“Hospitalists play an increasingly important role in the management of these infections and need to use hospital resources efficiently and effectively. When available, observation units are useful for treating low-risk patients who do not require hospital admission.“ Amin et al (2014).
Amin, A.N., Cerceo, E.A., Deitelzweig, S.B., Pile, J.C., Rosenberg, D.J. and Sherman, B.M. (2014) Hospitalist Perspective on the Treatment of Skin and Soft Tissue Infections. Mayo Clinic Proceedings. June 25th. [epub ahead of print].
Hospital treatment of skin and soft tissue infections http://ctt.ec/V3w32+ @ivteam #ivteam
The prevalence of skin and soft tissue infections (SSTIs) has been increasing in the United States. These infections are associated with an increase in hospital admissions. Hospitalists play an increasingly important role in the management of these infections and need to use hospital resources efficiently and effectively. When available, observation units are useful for treating low-risk patients who do not require hospital admission. Imaging tools may help to exclude abscesses and necrotizing soft tissue infections; however, surgical exploration remains the principal means of diagnosing necrotizing soft tissue infections. The most common pathogens that cause SSTIs are streptococci and Staphylococcus aureus. Methicillin-resistant S aureus (MRSA) is a prevalent pathogen, and concerns are increasing regarding the unclear distinctions between community-acquired and hospital-acquired MRSA. Other less frequent pathogens that cause SSTIs include Enterococcus species, Escherichia coli, Klebsiella species, Enterobacter species, and Pseudomonas aeruginosa. Cephalexin and clindamycin are suitable options for infections caused by streptococcal species and methicillin-susceptible S aureus. The increasing resistance of S aureus and Streptococcus pyogenes to erythromycin limits its use in these infections, and better alternatives are available. Parenteral cefazolin, nafcillin, or oxacillin can be used in hospitalized patients with nonpurulent cellulitis caused by streptococci and methicillin-susceptible S aureus. When oral MRSA therapy is indicated, clindamycin, doxycycline, trimethoprim-sulfamethoxazole, or linezolid is appropriate. Vancomycin, linezolid, daptomycin, tigecycline, telavancin, and ceftaroline fosamil are intravenous options that should be used in MRSA infections that require patient hospitalization. In the treatment of patients with SSTIs, hospitalists are at the forefront of providing proper patient care that reduces hospital costs, duration of therapy, and therapeutic failures. This review updates guidelines on the management of SSTIs with a focus on infections caused by S aureus, particularly MRSA, and outlines the role of the hospitalist in the effective management of SSTIs.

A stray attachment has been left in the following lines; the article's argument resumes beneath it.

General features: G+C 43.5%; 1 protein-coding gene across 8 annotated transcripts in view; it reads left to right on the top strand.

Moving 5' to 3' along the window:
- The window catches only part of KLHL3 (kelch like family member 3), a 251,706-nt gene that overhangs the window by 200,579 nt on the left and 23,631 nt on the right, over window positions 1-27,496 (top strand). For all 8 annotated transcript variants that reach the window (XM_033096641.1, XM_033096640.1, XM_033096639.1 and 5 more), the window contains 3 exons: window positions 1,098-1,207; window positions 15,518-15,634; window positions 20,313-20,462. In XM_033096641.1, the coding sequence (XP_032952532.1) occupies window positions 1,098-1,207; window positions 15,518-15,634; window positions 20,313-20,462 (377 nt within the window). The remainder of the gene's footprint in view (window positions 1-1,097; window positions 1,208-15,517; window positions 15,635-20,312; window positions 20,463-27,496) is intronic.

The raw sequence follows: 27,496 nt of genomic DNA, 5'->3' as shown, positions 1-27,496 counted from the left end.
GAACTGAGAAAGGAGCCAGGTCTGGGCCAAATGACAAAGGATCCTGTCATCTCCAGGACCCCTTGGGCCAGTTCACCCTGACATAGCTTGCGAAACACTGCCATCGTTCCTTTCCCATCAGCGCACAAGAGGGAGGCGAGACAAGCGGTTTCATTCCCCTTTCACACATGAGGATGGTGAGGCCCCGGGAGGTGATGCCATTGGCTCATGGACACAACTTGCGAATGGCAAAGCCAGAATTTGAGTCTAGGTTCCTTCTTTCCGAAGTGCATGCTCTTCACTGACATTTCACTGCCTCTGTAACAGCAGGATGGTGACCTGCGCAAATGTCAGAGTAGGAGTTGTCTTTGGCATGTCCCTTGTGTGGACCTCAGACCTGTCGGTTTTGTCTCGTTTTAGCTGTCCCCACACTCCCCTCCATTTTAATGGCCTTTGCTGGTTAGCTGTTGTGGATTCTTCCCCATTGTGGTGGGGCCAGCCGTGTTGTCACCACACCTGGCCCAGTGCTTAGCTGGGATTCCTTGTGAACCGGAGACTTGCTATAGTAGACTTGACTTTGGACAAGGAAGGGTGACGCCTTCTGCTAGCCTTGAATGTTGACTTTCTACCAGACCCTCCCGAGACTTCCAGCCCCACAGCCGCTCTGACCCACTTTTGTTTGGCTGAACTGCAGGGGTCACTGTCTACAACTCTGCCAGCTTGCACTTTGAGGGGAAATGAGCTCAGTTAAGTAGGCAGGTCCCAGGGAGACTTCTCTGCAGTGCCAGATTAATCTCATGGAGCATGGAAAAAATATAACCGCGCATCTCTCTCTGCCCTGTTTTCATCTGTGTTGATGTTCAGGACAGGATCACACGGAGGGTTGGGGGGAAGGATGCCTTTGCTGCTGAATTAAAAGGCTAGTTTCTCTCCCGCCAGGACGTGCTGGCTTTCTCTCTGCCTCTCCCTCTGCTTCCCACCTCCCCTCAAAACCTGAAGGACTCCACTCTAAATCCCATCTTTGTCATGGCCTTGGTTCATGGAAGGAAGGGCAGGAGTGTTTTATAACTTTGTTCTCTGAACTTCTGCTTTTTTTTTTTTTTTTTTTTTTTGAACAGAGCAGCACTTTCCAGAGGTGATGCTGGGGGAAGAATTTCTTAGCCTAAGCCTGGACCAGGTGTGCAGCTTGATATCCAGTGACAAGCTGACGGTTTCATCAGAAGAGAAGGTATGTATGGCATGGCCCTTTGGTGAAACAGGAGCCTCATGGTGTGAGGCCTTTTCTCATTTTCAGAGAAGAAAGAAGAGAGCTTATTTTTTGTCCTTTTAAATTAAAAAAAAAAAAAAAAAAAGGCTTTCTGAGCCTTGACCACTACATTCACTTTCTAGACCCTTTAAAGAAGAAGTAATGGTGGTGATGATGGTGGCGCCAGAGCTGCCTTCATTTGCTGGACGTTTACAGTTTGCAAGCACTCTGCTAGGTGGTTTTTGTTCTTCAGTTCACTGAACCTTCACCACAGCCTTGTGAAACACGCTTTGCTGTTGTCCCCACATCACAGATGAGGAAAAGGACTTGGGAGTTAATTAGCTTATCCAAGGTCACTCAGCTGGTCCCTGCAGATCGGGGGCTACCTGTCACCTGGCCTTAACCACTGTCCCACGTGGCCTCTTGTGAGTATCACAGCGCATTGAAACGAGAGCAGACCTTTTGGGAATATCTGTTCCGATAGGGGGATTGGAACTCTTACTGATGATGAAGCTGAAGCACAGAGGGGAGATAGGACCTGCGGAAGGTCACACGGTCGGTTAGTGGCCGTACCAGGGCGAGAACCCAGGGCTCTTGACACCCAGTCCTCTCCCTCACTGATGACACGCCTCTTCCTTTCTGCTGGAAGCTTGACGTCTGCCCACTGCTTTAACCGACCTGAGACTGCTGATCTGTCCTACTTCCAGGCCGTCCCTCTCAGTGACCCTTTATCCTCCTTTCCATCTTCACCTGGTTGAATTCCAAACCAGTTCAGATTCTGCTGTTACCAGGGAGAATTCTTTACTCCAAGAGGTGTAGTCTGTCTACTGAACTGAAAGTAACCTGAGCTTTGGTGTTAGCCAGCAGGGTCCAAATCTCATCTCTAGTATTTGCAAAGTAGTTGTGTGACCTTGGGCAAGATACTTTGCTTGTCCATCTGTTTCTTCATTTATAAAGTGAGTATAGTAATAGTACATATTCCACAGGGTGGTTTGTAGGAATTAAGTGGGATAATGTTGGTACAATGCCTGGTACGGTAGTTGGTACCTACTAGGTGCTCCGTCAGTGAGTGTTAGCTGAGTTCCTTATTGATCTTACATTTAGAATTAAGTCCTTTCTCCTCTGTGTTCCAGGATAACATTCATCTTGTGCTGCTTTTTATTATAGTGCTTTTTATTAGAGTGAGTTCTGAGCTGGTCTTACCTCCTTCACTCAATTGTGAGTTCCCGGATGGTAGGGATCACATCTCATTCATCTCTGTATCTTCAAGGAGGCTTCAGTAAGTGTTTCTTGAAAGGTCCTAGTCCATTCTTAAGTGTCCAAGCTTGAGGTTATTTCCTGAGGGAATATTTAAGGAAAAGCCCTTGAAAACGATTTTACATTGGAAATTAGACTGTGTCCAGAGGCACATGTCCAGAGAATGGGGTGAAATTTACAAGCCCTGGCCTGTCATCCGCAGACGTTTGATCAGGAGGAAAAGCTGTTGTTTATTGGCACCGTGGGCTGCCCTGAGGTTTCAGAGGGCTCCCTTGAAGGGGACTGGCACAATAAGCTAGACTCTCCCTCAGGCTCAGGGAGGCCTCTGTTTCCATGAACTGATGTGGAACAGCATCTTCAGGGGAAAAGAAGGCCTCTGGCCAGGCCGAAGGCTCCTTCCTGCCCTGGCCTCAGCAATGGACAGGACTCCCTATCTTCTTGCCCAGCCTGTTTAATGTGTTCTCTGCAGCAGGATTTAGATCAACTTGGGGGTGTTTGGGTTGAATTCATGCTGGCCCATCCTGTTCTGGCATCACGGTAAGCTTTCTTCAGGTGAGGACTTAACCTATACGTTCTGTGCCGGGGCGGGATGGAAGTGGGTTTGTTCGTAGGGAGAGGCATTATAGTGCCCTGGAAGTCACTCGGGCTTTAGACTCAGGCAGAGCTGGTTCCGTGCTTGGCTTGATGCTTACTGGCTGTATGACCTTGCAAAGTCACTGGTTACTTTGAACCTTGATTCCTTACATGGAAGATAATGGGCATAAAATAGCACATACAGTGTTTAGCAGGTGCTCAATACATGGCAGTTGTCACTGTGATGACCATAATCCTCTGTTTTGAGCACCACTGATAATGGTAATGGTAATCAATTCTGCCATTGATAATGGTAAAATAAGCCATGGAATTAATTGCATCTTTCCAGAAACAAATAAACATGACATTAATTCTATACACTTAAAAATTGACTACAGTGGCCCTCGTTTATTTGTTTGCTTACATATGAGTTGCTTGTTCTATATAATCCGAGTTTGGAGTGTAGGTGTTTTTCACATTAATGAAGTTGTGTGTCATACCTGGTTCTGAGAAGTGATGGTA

Other intravenous and vascular access resources that may be of interest (External links – IVTEAM has no responsibility for content).
- Guide for intravenous chemotherapy and associated vascular access devices from Macmillan.
- CancerUK IV chemotherapy information.